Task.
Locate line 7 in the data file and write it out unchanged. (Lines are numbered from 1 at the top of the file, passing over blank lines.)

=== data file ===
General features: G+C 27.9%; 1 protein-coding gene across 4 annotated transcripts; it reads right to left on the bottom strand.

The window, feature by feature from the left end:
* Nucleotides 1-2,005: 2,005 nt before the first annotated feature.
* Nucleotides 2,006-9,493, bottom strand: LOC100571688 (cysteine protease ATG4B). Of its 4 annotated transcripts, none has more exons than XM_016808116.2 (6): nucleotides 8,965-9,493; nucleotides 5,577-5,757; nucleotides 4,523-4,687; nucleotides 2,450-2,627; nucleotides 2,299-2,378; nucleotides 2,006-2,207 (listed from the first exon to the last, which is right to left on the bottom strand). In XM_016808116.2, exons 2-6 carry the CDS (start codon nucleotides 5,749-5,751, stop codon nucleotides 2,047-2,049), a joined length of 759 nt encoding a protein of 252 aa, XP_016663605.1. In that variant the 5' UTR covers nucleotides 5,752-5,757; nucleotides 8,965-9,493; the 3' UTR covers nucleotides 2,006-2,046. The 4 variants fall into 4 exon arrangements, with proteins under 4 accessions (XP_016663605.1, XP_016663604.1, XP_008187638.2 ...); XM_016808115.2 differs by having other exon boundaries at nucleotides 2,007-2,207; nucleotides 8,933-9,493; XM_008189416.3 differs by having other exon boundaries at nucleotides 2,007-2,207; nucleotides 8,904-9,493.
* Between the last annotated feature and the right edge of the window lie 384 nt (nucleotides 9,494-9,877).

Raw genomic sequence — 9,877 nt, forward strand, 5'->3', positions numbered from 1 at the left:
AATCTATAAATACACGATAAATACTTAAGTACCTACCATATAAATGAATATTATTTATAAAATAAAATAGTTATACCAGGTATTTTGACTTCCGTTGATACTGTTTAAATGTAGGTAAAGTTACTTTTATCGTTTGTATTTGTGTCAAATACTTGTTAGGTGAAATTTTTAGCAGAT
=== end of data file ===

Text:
AATCTATAAATACACGATAAATACTTAAGTACCTACCATATAAATGAATATTATTTATAAAATAAAATAGTTATACCAGGTATTTTGACTTCCGTTGATACTGTTTAAATGTAGGTAAAGTTACTTTTATCGTTTGTATTTGTGTCAAATACTTGTTAGGTGAAATTTTTAGCAGAT